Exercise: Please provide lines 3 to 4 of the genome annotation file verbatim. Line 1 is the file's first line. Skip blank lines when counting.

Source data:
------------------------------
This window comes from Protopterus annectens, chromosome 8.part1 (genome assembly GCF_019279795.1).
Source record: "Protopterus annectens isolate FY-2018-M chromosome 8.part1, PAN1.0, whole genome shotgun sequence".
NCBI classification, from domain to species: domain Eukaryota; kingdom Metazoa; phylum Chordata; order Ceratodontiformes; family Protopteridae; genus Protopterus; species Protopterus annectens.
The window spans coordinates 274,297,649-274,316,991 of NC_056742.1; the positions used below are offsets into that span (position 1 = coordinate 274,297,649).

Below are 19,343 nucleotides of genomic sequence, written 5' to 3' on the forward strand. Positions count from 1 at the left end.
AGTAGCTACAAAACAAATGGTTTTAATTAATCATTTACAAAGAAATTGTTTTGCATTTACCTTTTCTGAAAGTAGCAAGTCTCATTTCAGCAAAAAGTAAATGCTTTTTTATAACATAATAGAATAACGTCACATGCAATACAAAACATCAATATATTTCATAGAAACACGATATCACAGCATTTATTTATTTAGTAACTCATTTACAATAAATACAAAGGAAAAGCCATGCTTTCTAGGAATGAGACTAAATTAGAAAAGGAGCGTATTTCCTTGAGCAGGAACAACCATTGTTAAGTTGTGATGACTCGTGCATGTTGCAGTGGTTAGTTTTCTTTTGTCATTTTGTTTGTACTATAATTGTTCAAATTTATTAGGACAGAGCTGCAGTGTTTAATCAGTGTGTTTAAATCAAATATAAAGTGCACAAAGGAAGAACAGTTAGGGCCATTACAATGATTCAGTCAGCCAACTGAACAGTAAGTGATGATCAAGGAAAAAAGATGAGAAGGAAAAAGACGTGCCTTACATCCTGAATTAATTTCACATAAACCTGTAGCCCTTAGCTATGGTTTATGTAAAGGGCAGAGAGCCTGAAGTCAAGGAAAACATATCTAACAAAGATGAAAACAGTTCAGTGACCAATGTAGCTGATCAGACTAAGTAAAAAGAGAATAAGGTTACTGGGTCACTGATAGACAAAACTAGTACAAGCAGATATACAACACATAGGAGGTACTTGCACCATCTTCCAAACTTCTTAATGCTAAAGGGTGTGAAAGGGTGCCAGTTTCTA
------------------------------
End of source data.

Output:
NCBI classification, from domain to species: domain Eukaryota; kingdom Metazoa; phylum Chordata; order Ceratodontiformes; family Protopteridae; genus Protopterus; species Protopterus annectens.
The window spans coordinates 274,297,649-274,316,991 of NC_056742.1; the positions used below are offsets into that span (position 1 = coordinate 274,297,649).